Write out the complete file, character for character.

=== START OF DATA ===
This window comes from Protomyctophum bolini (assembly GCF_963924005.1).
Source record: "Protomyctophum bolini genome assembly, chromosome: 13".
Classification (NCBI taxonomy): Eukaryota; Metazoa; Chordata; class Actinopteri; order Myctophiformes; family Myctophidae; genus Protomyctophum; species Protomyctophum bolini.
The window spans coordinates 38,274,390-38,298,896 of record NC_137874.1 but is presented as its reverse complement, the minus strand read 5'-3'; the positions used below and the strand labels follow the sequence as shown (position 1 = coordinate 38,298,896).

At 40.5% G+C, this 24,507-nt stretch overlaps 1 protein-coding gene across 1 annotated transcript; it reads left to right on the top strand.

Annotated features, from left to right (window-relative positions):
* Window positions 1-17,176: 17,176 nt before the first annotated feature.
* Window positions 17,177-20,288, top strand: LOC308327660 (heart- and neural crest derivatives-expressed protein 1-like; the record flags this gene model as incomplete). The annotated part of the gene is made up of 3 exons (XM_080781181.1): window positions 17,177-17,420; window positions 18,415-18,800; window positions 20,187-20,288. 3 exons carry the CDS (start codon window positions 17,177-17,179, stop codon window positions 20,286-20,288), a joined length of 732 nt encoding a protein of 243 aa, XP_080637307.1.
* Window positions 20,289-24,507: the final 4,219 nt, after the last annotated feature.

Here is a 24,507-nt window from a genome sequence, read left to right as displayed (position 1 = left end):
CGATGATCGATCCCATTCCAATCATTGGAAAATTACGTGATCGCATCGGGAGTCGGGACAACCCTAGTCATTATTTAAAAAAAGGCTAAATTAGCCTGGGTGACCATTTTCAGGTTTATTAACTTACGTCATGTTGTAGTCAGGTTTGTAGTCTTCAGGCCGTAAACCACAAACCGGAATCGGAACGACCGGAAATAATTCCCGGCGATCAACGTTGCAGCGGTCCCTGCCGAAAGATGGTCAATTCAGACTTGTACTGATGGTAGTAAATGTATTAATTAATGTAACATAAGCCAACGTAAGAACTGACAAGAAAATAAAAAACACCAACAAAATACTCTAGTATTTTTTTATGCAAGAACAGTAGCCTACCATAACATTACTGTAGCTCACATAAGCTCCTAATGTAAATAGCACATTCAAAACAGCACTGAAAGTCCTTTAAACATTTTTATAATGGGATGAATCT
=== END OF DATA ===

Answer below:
This window comes from Protomyctophum bolini (assembly GCF_963924005.1).
Source record: "Protomyctophum bolini genome assembly, chromosome: 13".
Classification (NCBI taxonomy): Eukaryota; Metazoa; Chordata; class Actinopteri; order Myctophiformes; family Myctophidae; genus Protomyctophum; species Protomyctophum bolini.
The window spans coordinates 38,274,390-38,298,896 of record NC_137874.1 but is presented as its reverse complement, the minus strand read 5'-3'; the positions used below and the strand labels follow the sequence as shown (position 1 = coordinate 38,298,896).

At 40.5% G+C, this 24,507-nt stretch overlaps 1 protein-coding gene across 1 annotated transcript; it reads left to right on the top strand.

Annotated features, from left to right (window-relative positions):
* Window positions 1-17,176: 17,176 nt before the first annotated feature.
* Window positions 17,177-20,288, top strand: LOC308327660 (heart- and neural crest derivatives-expressed protein 1-like; the record flags this gene model as incomplete). The annotated part of the gene is made up of 3 exons (XM_080781181.1): window positions 17,177-17,420; window positions 18,415-18,800; window positions 20,187-20,288. 3 exons carry the CDS (start codon window positions 17,177-17,179, stop codon window positions 20,286-20,288), a joined length of 732 nt encoding a protein of 243 aa, XP_080637307.1.
* Window positions 20,289-24,507: the final 4,219 nt, after the last annotated feature.

Here is a 24,507-nt window from a genome sequence, read left to right as displayed (position 1 = left end):
CGATGATCGATCCCATTCCAATCATTGGAAAATTACGTGATCGCATCGGGAGTCGGGACAACCCTAGTCATTATTTAAAAAAAGGCTAAATTAGCCTGGGTGACCATTTTCAGGTTTATTAACTTACGTCATGTTGTAGTCAGGTTTGTAGTCTTCAGGCCGTAAACCACAAACCGGAATCGGAACGACCGGAAATAATTCCCGGCGATCAACGTTGCAGCGGTCCCTGCCGAAAGATGGTCAATTCAGACTTGTACTGATGGTAGTAAATGTATTAATTAATGTAACATAAGCCAACGTAAGAACTGACAAGAAAATAAAAAACACCAACAAAATACTCTAGTATTTTTTTATGCAAGAACAGTAGCCTACCATAACATTACTGTAGCTCACATAAGCTCCTAATGTAAATAGCACATTCAAAACAGCACTGAAAGTCCTTTAAACATTTTTATAATGGGATGAATCT